When I wrote my first review, I wondered for a while if this was really fantasy - or rather, said that up until one particular thing happened, there was nothing that made this particularly fantasy in terms of magic. I'm not sure what genre non-magical but certainly not Earth-based historical fiction would fall under.
The question stands, sort of. The fantasy element in this series is used so sparingly it is barely there. The gods are around, and they have power. They're not intrusive to the story, or even really characters in it, but they are real. That's pretty much the only magic. It reminds me a bit of Guy Gavriel Kay and his reasoning for why he writes the way he does - to give weight to the beliefs of people, rather than having to explain why those folk beliefs are there.
At any rate, we return to Phedre, courtesan extraordinaire, and now, peer of the realm. But the escape at the end of the last book of a major conspirator against her Queen, Ysandre, leaves that throne in decidedly shaky straits. So she embarks on a perilous journey to track down her greatest enemy. Not without conflicted emotions.
We also get more of a tour of the world Carey has created, and it continues to be loosely based on European geography and medieval cultures, with some spin thrown in. And a sect that seems to be part Christian and part Jewish - by which I mean that their theology seems to be vaguely Christian, but their position in society that of Jews in medieval Europe.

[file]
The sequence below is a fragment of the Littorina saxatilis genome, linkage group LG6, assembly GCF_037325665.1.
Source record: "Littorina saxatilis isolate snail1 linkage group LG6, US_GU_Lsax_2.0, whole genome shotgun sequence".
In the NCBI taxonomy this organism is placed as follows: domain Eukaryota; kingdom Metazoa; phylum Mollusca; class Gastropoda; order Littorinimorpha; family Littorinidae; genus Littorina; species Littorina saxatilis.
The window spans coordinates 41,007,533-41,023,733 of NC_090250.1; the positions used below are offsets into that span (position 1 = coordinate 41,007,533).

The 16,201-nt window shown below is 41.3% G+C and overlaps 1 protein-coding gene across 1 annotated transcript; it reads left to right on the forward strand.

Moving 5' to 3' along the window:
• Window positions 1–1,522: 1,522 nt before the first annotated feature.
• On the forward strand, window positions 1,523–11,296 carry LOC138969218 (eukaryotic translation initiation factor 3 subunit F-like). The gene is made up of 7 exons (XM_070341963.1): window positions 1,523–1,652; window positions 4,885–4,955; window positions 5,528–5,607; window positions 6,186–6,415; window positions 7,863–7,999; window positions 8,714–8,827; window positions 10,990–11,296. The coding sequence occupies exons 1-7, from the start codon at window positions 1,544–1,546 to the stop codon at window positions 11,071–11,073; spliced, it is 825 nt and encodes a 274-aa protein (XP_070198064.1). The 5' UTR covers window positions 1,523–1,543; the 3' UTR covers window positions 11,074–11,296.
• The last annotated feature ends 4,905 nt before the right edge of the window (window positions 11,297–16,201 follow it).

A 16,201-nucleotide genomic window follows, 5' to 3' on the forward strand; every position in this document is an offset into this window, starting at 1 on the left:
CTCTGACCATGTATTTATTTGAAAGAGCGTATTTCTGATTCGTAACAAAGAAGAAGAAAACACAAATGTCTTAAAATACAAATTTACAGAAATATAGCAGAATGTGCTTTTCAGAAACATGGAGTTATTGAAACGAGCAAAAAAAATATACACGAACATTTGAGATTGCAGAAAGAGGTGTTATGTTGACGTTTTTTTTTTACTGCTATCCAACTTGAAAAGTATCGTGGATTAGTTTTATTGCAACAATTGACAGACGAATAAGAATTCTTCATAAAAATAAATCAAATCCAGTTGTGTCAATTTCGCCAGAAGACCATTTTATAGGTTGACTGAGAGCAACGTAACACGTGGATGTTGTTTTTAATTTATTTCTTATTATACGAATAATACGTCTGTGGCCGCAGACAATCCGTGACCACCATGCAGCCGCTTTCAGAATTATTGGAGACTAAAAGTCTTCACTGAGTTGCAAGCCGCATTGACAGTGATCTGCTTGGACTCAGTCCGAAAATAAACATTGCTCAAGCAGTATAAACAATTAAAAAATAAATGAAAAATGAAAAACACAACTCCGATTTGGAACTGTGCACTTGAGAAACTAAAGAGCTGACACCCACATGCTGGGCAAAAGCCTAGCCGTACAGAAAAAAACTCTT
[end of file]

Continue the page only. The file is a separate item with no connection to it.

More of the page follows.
I found that this one moved slowly, at first, and I felt for a while like we were going around in circles. Much of what happened was Phedre not being able to make one step closer to her goals, and there was a bit much of that. I don't mind it as part of the book, but George R.R. Martin has spoiled long journeys that don't get you where you're trying to go for me. He did it too much, and now I'm oversensitized to it.
Still, the cultures she runs into on the way are interesting, even if those sections don't really seem to advance the plot. It seems like they're more there to throw another interesting incident on the fire, which might work in a meandering plot, but in one where there is real urgency, it does something strange to the tension.
But there is a lot to like here. The ordeal in the cavern, for instance. Many of the characters. The ending was satisfying. The journey to get there was interesting, but felt at times that the author was trying to cram one more incident in that had no bearing on the main story. Those need to be judiciously used.
In summary, I still liked this quite a lot, but nowhere near as much as I enjoyed the first book, when this was all heady and new. However, I certainly enjoyed it enough to go on to the next eventually.